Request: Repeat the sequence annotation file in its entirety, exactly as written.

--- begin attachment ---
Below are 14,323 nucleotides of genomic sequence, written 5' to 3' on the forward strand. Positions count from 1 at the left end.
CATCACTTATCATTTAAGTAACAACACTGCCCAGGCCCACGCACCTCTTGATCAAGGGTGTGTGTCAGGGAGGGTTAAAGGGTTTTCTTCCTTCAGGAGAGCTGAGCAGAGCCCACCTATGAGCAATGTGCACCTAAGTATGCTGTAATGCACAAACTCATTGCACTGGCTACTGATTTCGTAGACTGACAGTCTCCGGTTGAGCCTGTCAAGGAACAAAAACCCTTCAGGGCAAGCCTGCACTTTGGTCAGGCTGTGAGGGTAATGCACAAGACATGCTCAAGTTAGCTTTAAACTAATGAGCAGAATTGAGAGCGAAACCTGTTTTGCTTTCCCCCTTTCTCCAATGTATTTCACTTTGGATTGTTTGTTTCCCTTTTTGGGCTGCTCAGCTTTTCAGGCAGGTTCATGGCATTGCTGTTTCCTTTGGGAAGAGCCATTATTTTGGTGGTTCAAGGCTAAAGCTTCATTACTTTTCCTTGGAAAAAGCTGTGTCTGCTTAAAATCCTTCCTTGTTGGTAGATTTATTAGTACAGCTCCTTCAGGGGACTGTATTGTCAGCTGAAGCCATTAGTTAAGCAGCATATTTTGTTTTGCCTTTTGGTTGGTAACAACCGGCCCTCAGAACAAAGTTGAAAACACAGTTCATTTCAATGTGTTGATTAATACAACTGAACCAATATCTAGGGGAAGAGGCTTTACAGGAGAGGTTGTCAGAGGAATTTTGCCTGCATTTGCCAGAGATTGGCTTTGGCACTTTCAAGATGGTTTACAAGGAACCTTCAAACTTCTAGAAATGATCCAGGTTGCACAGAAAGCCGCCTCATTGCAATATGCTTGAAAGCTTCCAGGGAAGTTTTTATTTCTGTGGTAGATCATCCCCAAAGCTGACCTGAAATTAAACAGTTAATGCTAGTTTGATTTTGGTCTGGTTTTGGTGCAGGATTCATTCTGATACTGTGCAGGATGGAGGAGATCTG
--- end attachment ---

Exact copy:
Below are 14,323 nucleotides of genomic sequence, written 5' to 3' on the forward strand. Positions count from 1 at the left end.
CATCACTTATCATTTAAGTAACAACACTGCCCAGGCCCACGCACCTCTTGATCAAGGGTGTGTGTCAGGGAGGGTTAAAGGGTTTTCTTCCTTCAGGAGAGCTGAGCAGAGCCCACCTATGAGCAATGTGCACCTAAGTATGCTGTAATGCACAAACTCATTGCACTGGCTACTGATTTCGTAGACTGACAGTCTCCGGTTGAGCCTGTCAAGGAACAAAAACCCTTCAGGGCAAGCCTGCACTTTGGTCAGGCTGTGAGGGTAATGCACAAGACATGCTCAAGTTAGCTTTAAACTAATGAGCAGAATTGAGAGCGAAACCTGTTTTGCTTTCCCCCTTTCTCCAATGTATTTCACTTTGGATTGTTTGTTTCCCTTTTTGGGCTGCTCAGCTTTTCAGGCAGGTTCATGGCATTGCTGTTTCCTTTGGGAAGAGCCATTATTTTGGTGGTTCAAGGCTAAAGCTTCATTACTTTTCCTTGGAAAAAGCTGTGTCTGCTTAAAATCCTTCCTTGTTGGTAGATTTATTAGTACAGCTCCTTCAGGGGACTGTATTGTCAGCTGAAGCCATTAGTTAAGCAGCATATTTTGTTTTGCCTTTTGGTTGGTAACAACCGGCCCTCAGAACAAAGTTGAAAACACAGTTCATTTCAATGTGTTGATTAATACAACTGAACCAATATCTAGGGGAAGAGGCTTTACAGGAGAGGTTGTCAGAGGAATTTTGCCTGCATTTGCCAGAGATTGGCTTTGGCACTTTCAAGATGGTTTACAAGGAACCTTCAAACTTCTAGAAATGATCCAGGTTGCACAGAAAGCCGCCTCATTGCAATATGCTTGAAAGCTTCCAGGGAAGTTTTTATTTCTGTGGTAGATCATCCCCAAAGCTGACCTGAAATTAAACAGTTAATGCTAGTTTGATTTTGGTCTGGTTTTGGTGCAGGATTCATTCTGATACTGTGCAGGATGGAGGAGATCTG